Meddlesome creatures – the return of the bletted medlars

After two and a half week’s bletting in the spare bedroom, about half the medlars looked unchanged, the other half had softened and darkened in colour, with skins that look and felt a bit like nicely ripened passion fruit.

Bletted medlars

I was itching to get on and, in any case, had read in a couple of places that having some un-bletted medlars in the mix would help with setting the jelly, as they are higher in pectins. Brilliant then – time to get going!

Medlars in different stages of blettingFermenting medlarOf course, I had to taste the bletted medlars – I can report they’re a very unattractive mid-brown squishy substance, with a gentle sweet and slightly floral, perfumed flavour.  Not unpleassant but nothing to get really excited about.  One of my medlars had started fermenting, it’s skin was tight with gas and there were bubbles escaping from the calyx (the ‘dog’s bottom’ bit of the fruit).  In the spirit of experimentation (and so you don’t have to!) I did have a little taste of the liquid leaking from this – again not unpleasant, a little more citrussy than the bletted medlar.  I may have to look into medlar wine recipes!  There were also a couple of medlars which were dry and hard and black in the middle.  I threw those ones away.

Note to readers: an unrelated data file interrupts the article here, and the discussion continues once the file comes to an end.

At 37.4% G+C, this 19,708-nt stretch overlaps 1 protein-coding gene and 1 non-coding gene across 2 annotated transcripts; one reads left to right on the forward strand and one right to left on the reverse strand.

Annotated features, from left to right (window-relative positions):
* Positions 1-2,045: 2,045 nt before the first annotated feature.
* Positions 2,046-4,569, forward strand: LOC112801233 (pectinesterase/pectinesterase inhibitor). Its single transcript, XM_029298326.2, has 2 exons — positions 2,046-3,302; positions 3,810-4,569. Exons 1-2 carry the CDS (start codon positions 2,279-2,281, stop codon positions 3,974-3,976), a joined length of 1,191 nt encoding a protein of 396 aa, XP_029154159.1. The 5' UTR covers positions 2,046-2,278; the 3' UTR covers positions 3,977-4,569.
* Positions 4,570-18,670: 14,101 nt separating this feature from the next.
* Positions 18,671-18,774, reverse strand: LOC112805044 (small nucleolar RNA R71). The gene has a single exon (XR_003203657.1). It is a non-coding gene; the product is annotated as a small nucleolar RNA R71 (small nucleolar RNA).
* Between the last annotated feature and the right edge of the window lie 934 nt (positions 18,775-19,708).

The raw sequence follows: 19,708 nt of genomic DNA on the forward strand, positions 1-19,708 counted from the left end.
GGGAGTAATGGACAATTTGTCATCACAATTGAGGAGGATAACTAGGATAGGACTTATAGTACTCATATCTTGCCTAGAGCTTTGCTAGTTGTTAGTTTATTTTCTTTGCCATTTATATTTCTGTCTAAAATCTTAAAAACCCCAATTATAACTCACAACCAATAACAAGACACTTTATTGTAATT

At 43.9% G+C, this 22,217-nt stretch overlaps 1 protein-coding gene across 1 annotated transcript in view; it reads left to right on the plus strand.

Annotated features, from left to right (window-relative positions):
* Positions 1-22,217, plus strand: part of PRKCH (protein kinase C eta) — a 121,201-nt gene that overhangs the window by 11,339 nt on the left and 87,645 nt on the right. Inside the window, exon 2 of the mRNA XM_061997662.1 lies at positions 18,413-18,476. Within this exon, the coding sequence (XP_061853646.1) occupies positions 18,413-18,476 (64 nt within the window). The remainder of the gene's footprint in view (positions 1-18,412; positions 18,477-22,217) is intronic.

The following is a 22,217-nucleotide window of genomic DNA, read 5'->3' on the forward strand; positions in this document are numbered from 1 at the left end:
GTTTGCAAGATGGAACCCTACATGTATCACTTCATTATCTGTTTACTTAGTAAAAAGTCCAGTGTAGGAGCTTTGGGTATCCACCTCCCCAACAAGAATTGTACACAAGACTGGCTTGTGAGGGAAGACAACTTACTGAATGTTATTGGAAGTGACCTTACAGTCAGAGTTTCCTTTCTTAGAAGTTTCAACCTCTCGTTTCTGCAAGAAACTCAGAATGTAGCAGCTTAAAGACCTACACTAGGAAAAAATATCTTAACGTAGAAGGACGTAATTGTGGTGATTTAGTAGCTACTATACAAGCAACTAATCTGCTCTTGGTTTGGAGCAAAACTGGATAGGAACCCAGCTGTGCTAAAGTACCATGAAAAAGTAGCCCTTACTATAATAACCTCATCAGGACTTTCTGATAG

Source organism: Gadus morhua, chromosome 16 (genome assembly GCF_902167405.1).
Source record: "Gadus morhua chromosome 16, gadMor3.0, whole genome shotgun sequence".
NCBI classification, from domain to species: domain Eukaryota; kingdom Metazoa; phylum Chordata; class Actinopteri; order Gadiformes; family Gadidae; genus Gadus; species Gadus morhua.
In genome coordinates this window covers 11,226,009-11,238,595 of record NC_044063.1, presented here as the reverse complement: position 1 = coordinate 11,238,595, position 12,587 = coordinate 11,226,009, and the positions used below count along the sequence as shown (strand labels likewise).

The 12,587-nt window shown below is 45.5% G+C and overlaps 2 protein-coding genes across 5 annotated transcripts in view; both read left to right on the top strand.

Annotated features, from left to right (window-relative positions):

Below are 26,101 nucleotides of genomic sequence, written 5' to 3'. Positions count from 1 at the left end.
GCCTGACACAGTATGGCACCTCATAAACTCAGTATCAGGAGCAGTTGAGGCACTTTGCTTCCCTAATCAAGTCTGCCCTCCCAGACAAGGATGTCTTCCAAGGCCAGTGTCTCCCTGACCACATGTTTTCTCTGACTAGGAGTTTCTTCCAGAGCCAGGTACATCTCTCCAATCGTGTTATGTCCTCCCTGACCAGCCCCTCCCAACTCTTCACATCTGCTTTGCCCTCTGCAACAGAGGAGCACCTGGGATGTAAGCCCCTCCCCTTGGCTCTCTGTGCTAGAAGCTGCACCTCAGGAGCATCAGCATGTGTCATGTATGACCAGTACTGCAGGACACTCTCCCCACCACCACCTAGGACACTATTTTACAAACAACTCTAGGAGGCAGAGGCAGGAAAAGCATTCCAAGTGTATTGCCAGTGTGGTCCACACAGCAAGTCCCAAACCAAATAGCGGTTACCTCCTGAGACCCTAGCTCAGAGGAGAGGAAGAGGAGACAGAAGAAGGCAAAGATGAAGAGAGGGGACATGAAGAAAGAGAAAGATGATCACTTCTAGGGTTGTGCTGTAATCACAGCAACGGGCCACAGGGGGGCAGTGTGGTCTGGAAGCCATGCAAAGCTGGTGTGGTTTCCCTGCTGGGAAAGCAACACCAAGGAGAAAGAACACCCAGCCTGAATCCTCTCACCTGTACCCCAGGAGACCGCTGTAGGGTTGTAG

Bletted medlars on a plateAfter consulting a few different sources (many recommended adding apples to the mix – something I wasn’t keen to do as I really want to see what medlars taste like!) I settled on a very simple recipe – medlars, sugar, and just a squeeze of lemon juice into the stewing water, using my almost-all-purpose fruit jelly recipe.

The liquor that drained from the jelly bag nearly had me giving up in disappointment.  It was distinctly cloudy with a rather insipid pale brown colour, a bit like too-weak milky tea.  A quick taste, and it was quite bland apart from a dominant flavour of tannin – like I’d been boiling up dry leaves and bark for an hour.  It almost went down the sink, but since I wasn’t sure what it was meant to taste like, I decided to persevere.

Medlar jellyThe result is a revelation – dark golden in colour, sweet/acid with a gentle floral top note and a soft tannin base flavour, quite unlike anything else you’ve ever eaten – my husband tried for several minutes to work out what it tasted ‘like’ before giving up on the exercise. The set of my jelly is a bit softer than I would have liked – to my pint and a half of liquor I added a pound of preserving sugar and half a pound of golden caster I had lying around. The jelly had been boiling for well over half an hour at this stage so I suspect the main problem was shortage of pectin from the quite well-bletted medlars.  I don’t think it really matters!


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